A perfect example came in the 12th minute at Pittodrie. Hearts played some brilliant football under pressure from the edge of their own box. Calem Nieuwenhof started it with Baningime exchanging passes with Kenneth Vargas before finding Lawrence Shankland. But then as the move becomes a promising attack, Baningime stops at the half-way line.

Vargas is looking for the option down the right-hand side but is forced to turn back the way. It may not be Baningime's game to drive forward but no matter where you play on the pitch when you see space to attack, you attack.

James Cairney made a salient point in a piece written after the defeat to Aberdeen regarding the desire for front-foot, aggressive football. "The marketing material doesn’t really match up with the reality at this point of Naismith’s reign," he said.

To reach the "clear identity" he spoke of he faces perhaps his biggest task early on in his tenure, to change a mindset of the extra touch or safe pass. Succeed in that, and it could be a huge step towards a more proactive and entertaining style which fans engage with.

READ MORE: Why losing Beni Baningime and Craig Halkett for free would be a Hearts frustration

Basic errors

Hearts have largely been very good out of possession, as stated above. There have been impressive elements with the team's pressing, as was seen against Rangers, and they have been a difficult nut to crack especially with the back three, which was highlighted in the win at Kilmarnock.

But a lot of that work has been undone by basic individual errors or a messy collective. The goals given up at Dundee, St Mirren and at home to Hibs are hard to forget.

Then when the press is just a fraction off the consequences can be severe, and in football terms that means the giving up of good opportunities. That was the case against Rangers and Aberdeen. But even within it there were poor decisions made in both instances. Defenders didn't cover themselves in glory, nor did Zander Clark.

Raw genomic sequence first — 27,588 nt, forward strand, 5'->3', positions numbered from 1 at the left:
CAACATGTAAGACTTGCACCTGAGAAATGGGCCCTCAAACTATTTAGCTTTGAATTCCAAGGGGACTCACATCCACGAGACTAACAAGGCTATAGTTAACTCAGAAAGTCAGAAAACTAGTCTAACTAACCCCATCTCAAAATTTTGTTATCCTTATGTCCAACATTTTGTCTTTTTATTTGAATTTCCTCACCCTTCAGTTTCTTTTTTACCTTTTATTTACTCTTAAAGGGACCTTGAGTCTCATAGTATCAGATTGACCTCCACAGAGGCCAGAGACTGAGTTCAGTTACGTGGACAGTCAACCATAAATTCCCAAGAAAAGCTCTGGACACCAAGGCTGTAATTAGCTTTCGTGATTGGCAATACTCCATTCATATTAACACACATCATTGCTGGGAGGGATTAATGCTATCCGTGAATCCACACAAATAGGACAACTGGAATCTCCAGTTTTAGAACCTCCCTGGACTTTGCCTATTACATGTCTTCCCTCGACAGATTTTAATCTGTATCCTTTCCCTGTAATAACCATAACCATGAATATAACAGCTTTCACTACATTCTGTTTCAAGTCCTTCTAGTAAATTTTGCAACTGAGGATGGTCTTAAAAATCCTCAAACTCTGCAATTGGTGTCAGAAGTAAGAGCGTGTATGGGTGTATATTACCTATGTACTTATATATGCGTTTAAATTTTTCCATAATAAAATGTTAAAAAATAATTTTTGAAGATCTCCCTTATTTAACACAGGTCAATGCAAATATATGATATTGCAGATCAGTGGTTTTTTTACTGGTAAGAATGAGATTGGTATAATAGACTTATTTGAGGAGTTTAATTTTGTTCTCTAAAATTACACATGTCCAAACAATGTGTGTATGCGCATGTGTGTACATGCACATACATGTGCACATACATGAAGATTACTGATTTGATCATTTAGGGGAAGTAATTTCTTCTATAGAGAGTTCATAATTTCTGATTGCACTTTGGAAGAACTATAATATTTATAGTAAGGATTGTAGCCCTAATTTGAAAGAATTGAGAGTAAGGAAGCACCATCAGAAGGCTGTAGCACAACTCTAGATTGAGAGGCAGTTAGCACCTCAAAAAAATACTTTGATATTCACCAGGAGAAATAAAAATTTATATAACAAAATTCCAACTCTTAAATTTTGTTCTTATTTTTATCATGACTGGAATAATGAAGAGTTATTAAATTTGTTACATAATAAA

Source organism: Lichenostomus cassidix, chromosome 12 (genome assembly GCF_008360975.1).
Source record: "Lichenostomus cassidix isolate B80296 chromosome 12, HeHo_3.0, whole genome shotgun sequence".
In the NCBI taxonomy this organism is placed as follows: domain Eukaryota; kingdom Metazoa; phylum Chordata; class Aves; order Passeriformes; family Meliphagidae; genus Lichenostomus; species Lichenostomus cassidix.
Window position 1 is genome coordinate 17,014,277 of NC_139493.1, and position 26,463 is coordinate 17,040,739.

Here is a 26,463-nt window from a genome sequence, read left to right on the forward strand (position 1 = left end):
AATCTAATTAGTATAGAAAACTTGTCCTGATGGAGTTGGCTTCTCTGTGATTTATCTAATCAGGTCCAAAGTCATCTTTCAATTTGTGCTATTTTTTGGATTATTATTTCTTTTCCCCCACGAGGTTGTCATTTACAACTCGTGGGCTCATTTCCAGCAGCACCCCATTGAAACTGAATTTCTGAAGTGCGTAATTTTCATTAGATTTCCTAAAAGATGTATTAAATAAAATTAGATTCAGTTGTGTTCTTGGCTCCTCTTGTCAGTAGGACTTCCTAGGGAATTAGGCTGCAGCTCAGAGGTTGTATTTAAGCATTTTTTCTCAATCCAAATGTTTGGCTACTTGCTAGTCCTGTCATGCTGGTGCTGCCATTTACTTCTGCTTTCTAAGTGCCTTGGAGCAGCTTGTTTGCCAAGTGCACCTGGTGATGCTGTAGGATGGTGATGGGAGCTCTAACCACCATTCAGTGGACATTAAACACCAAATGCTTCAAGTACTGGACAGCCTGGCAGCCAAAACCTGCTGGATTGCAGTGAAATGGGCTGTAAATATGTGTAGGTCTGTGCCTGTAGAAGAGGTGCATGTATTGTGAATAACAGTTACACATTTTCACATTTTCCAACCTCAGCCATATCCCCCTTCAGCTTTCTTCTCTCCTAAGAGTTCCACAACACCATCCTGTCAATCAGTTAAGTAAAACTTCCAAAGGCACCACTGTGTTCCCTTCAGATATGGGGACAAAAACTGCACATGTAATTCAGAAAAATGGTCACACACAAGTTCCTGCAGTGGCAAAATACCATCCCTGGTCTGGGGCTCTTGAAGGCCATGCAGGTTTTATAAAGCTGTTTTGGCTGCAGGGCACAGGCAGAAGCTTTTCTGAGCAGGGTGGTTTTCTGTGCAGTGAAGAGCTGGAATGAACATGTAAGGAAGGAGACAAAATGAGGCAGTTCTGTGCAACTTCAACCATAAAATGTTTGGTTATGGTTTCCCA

Once more there will be discussion and debate around the man who occupies the position between the sticks. Clark has been a reliable presence for the majority of the last 12 months. At times, criticism of the former St Johnstone goalkeeper has been OTT but he is being held to the standards of the man he is currently keeping out of the team. The longer Craig Gordon is out of the team, the more Clark will be scrutinised. 

More statement performances

The recent defeats to Rangers and Aberdeen knocked the stuffing out of supporters, bringing them crashing back down to Earth. After watching their side win four league matches on the bounce for the first time in five years it served as a timely reminder that the team remains a work in progress.

Those results also underlined another uncomfortable truth about this Hearts side: against clubs of superior or similar resources, the team falls short all too often. In Naismith’s 11 matches against Celtic, Rangers, Aberdeen and Hibernian stretching back to his interim spell at the end of last season, Hearts have picked up eight points out of an available 33. Add in one win and three losses in the Europa Conference League this season, and a worrying pattern begins to emerge.

Naismith’s record against the Old Firm is poor (played six, drawn one, lost five) but this is easier for fans to forgive, given the financial disparity that exists between the Glasgow clubs and the rest of Scottish football. And to be fair, in Naismith’s four encounters with Rangers, his Hearts side have only been decidedly second-best on one occasion (the 3-1 defeat in the League Cup semi-final). Some more points on the board would obviously be welcome, but the level of performance at least provides some ground for cautious optimism.

READ MORE: 6 Hearts players who are among the best in their position in the Premiership

The derbies haven’t been great so far. Naismith’s first game as interim manager ended in a 1-0 defeat at Easter Road; Hearts required a backs-to-the-wall performance at home to Hibs on the final day of last season after going down to ten men; and the men in maroon chucked a two-goal lead in less than two minutes at Tynecastle Park as the first derby of this campaign ended in a 2-2 draw.

The games against Aberdeen have followed a familiar pattern with the home side coming out on top, but the nature of the second-half collapse at Pittodrie at the weekend is an understandable bone of contention. When we look at the big picture, though, six points out of nine against Aberdeen isn’t the worst record by any stretch. Although, the Dons’ performances home and away to PAOK in the group stages of the Conference League, where they were competitive and gave a good account of themselves, did put Hearts’ 6-1 aggregate defeat to the same opposition earlier this season into sharp focus.

There are degrees of mitigation here and there, but it is hard to deny that Hearts all too often fall short in the bigger games. Matches against the Old Firm, clashes with rivals for third place and encounters in Europe are an opportunity to lay down a marker with a statement win – and a few more certainly wouldn’t hurt.